This is one of the best movies I have seen in a very long time. I mean, this movie......... I don't want to say much, because it's late and I need to go to bed. But when it was over I said "That was the best dream.... I mean movie. Ever."

When we first looked at it, I wasn't really put out when we decided on something more mainstream - it looked like the sort of thing where I would be saying "But I thought..." and "Wasn't she the one who..." and "What is going on?" every few minutes. But a couple months later we remembered it and picked it up again. And, sure enough, two minutes into the film I was completely confused (I know I know, not really that much of a statement for me, but I'm telling you: !!!). The point when I realized that I was watching something great and not something merely confusing and interesting was when not one of three (mostly conscious) people in the room had any idea what was going on, but we were all breathlessly watching a scene with very little going on in the frame.

This movie turned my mind inside out and then told a cohesive story in the form of a Mobius Strip.


When I was in Virginia

I had this secret place in my neighbor's backyard. They hadn't cleared most of it, and what remained was a wonderful, tangled forest - uninteresting for adults and hours of fun for kids. Along with the boys next door, I had created a small clearing, completed with a few logs for seats (there were fewer logs than there were in our group, but you can bet I never sat on the ground).

We would keep secret things here from time to time - a praying mantis in a jar, a candle and some matches, candy, etc. But there was something there that my friends didn't know about, something I wouldn't share even with them. Behind where our seats were arranged there was a box, disguised by leaves and scratched into the soil. It was mine - my secret box in my secret place. It was mine more than anything else - I consulted no one else about its contents, showed them to no one. Even if someone else had found it, they would have been nonplussed - odds and ends, broken dirty things, sad lonely orphaned things. Small pieces of wholes.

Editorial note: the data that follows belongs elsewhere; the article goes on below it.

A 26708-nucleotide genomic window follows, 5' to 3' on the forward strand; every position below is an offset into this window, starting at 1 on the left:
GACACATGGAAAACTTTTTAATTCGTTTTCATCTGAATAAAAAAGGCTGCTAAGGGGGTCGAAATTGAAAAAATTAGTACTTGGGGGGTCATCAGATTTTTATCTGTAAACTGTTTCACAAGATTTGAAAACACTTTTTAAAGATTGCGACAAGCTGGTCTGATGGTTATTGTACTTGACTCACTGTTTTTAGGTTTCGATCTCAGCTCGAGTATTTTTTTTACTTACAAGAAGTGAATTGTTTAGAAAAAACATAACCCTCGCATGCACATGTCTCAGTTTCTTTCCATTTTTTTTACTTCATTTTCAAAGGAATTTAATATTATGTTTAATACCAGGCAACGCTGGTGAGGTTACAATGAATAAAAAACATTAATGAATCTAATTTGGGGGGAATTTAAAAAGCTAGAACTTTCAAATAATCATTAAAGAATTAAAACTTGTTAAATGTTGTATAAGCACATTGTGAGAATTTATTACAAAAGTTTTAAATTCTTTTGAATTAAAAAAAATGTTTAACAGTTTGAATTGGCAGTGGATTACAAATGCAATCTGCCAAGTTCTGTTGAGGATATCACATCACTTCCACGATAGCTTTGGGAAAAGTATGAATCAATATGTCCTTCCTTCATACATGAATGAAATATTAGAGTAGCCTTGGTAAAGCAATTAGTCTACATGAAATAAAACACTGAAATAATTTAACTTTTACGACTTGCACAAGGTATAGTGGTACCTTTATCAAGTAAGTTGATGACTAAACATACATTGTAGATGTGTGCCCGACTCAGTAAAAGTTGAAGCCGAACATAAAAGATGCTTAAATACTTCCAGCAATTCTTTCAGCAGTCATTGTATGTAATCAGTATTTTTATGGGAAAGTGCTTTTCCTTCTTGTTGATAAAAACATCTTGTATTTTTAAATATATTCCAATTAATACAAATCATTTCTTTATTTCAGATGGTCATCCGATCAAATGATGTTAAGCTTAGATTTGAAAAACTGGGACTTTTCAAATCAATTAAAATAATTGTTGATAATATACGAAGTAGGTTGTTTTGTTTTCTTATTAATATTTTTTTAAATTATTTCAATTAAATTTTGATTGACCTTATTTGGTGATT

I haven't been there in a long time. The box is there, forgotten by those who pass over it, cobwebbed and dusty, hinges rusting. Holes appear and grow; slowly.

But I'll never forget. It's there for me still.

I'll never forget.

Pirating music

I wrote that title, and then wondered - am I setting myself up? But, oh sigh, I'm sure I do that in so many other ways I really shouldn't worry that much about it.

So, a while ago my friend and I disagreed about copying albums we owned and giving them to other people. (Among other things), she felt it was an important way to share a precious resource that might not be easily accessible - after all, CDs are pretty expensive. And then there's the fact that artists don't really make that much money off of them, anyway. When it comes to supporting an artist financially, the sale of CDs doesn't really help out much. My response was that CDs (and recording contracts) serve other purposes - visibility, advertisement, a guage of how popular the artist is. And these things truly have value.

However, I got to know many of my favorite artists throught illegal sharing of music. I have been to shows, bought CDs, and made other people fans, all directly as a result of being given music I most likely would not have found on my own. So sharing music is very important, too, and can expose us to music we might LOVE, but was prohibitively expensive (before we knew we loved it).

So, at this point in time I have decided that it's okay to give people music from bands when you also buy tickets to see them perform (I intend to buy tickets, but not always attend - I hate crowds, and music is not always good enough of a lure). And for other stuff, I have a 30% rule - I will copy or accept 30% of any album - this way I can get a good idea of the artist, and decide if I want to support them myself (and so be deserving of more of their music).

This is a really important question for me, because I think that it is really important for artists to be supported, and that their fans should be able to show them appreciation. If we want a society that supports the arts, that values them, then we need to create an environment where people can work on them - that means they need to be able to make enough money to earn a living. And I think playing music is quite a deserving way to make a living.



i will only say this once, because i'm so passionate about this i probably can't even talk to you in person about it - i may appear rude or judgemental, and that is absolutely not right of me.